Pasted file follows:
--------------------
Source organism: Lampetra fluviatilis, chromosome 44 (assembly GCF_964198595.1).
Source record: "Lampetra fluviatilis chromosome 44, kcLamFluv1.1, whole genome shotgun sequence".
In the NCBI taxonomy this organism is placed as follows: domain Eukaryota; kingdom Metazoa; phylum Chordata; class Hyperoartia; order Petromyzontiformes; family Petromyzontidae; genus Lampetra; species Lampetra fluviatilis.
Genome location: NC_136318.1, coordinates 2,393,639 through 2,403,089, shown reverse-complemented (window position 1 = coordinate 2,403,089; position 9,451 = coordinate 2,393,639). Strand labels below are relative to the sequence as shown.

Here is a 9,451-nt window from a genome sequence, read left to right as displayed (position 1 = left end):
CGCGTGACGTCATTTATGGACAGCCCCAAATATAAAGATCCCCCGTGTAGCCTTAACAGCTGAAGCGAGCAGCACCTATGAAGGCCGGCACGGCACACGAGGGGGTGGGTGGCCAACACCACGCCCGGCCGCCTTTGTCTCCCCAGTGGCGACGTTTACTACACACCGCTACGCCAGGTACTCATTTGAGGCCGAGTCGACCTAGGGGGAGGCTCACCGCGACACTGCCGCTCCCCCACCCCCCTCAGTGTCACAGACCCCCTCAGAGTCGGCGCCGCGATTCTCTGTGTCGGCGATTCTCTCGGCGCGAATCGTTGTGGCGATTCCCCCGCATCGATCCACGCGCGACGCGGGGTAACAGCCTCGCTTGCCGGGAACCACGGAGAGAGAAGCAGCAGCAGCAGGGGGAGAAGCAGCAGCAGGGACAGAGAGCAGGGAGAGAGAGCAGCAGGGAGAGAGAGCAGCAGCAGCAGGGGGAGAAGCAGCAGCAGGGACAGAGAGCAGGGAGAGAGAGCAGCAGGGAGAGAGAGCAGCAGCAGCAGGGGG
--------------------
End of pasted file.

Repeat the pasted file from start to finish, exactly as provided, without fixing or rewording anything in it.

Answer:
Source organism: Lampetra fluviatilis, chromosome 44 (assembly GCF_964198595.1).
Source record: "Lampetra fluviatilis chromosome 44, kcLamFluv1.1, whole genome shotgun sequence".
In the NCBI taxonomy this organism is placed as follows: domain Eukaryota; kingdom Metazoa; phylum Chordata; class Hyperoartia; order Petromyzontiformes; family Petromyzontidae; genus Lampetra; species Lampetra fluviatilis.
Genome location: NC_136318.1, coordinates 2,393,639 through 2,403,089, shown reverse-complemented (window position 1 = coordinate 2,403,089; position 9,451 = coordinate 2,393,639). Strand labels below are relative to the sequence as shown.

Here is a 9,451-nt window from a genome sequence, read left to right as displayed (position 1 = left end):
CGCGTGACGTCATTTATGGACAGCCCCAAATATAAAGATCCCCCGTGTAGCCTTAACAGCTGAAGCGAGCAGCACCTATGAAGGCCGGCACGGCACACGAGGGGGTGGGTGGCCAACACCACGCCCGGCCGCCTTTGTCTCCCCAGTGGCGACGTTTACTACACACCGCTACGCCAGGTACTCATTTGAGGCCGAGTCGACCTAGGGGGAGGCTCACCGCGACACTGCCGCTCCCCCACCCCCCTCAGTGTCACAGACCCCCTCAGAGTCGGCGCCGCGATTCTCTGTGTCGGCGATTCTCTCGGCGCGAATCGTTGTGGCGATTCCCCCGCATCGATCCACGCGCGACGCGGGGTAACAGCCTCGCTTGCCGGGAACCACGGAGAGAGAAGCAGCAGCAGCAGGGGGAGAAGCAGCAGCAGGGACAGAGAGCAGGGAGAGAGAGCAGCAGGGAGAGAGAGCAGCAGCAGCAGGGGGAGAAGCAGCAGCAGGGACAGAGAGCAGGGAGAGAGAGCAGCAGGGAGAGAGAGCAGCAGCAGCAGGGGG